, president of the Little Rock Education Association
, confirmed on Sunday that a major change to the union's contract with the Little Rock School District
is in the works.
Although Koehler said she has yet to see anything specific in writing from Superintendent Baker Kurrus
, the broad outline that will be offered to the union appears to be this: The LREA will maintain its status as a local with exclusive negotiating rights on salary and benefits, but the terms of its existing contract regarding working conditions will go by the wayside.
"We will continue to be in conversations — as my understanding goes — about working conditions, but we will not have a contract or contracts to be specific about those working conditions," Koehler said. "I fully anticipate that we will continue to be a part of conversations moving forward.
"There will be a general membership meeting at 5 p.m. on Tuesday at the [Arkansas Education Association] building to discuss the situation. Only members may attend."
Teachers in the district are set to return to school tomorrow from summer break, although classes won't begin for another week (August 17).
News of the change came first from a post on a Facebook page called "Our Community, Our Schools,"
which is maintained by former LRSD board member Jim Ross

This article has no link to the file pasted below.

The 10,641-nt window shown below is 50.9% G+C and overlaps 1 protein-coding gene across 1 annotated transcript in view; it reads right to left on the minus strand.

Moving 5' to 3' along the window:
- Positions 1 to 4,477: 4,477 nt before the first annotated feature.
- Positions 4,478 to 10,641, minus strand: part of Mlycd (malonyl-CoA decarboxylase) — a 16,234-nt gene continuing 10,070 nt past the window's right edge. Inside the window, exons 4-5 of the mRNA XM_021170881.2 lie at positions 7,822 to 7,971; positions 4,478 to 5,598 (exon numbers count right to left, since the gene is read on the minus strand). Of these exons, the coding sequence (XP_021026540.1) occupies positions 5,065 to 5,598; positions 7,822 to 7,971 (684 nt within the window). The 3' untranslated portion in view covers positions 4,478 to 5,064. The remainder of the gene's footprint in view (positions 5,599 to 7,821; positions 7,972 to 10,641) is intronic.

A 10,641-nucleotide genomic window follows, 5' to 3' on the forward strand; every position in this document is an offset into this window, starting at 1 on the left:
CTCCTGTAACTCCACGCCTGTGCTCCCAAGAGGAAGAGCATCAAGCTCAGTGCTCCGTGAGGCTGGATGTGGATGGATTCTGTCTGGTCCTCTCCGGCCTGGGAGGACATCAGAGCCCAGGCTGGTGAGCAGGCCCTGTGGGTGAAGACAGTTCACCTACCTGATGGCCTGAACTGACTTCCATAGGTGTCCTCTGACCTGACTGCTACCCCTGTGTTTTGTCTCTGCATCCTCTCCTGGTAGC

and activist Barclay Key, plaintiffs in the ongoing lawsuit challenging the state Education Department's takeover of the LRSD in January. Ross said he learned of the change through "a random email ... in a collection of documents" he received in a Freedom of Information Act request from the district.
Ross wrote, "sadly no one has yet been honest and up front with you. We understand that you will still have your union, and they are promising that you can negotiate on salary and benefits. But all the protections that you have had will be gone. (If you believe they will negotiate with you on salaries and benefits, I've got some ocean front property in south Arkansas to sell you.)"
Koehler said she had few other concrete details to offer regarding the proposed change. She said she was made aware of the plans last month, and that they appeared to have involved Education Commissioner Johnny Key
— who effectively acts as the school board for the district — and his boss, Gov. Asa Hutchinson
“We’ve had one conversation. It took place on July 8th, where I was informed [by Kurrus and other district administrators] that the Governor and the Commissioner of Education and the superintendent had decided that we would continue to be recognized, but were going to move to state standards [about working conditions] ... and that I would be receiving a three page document laying all of that out shortly.
"I still haven’t seen it," she said, regarding the document. "They’ve had their attorneys drawing that up." However, she added, she was hopeful that the union could maintain a good working relationship with the superintendent and Key.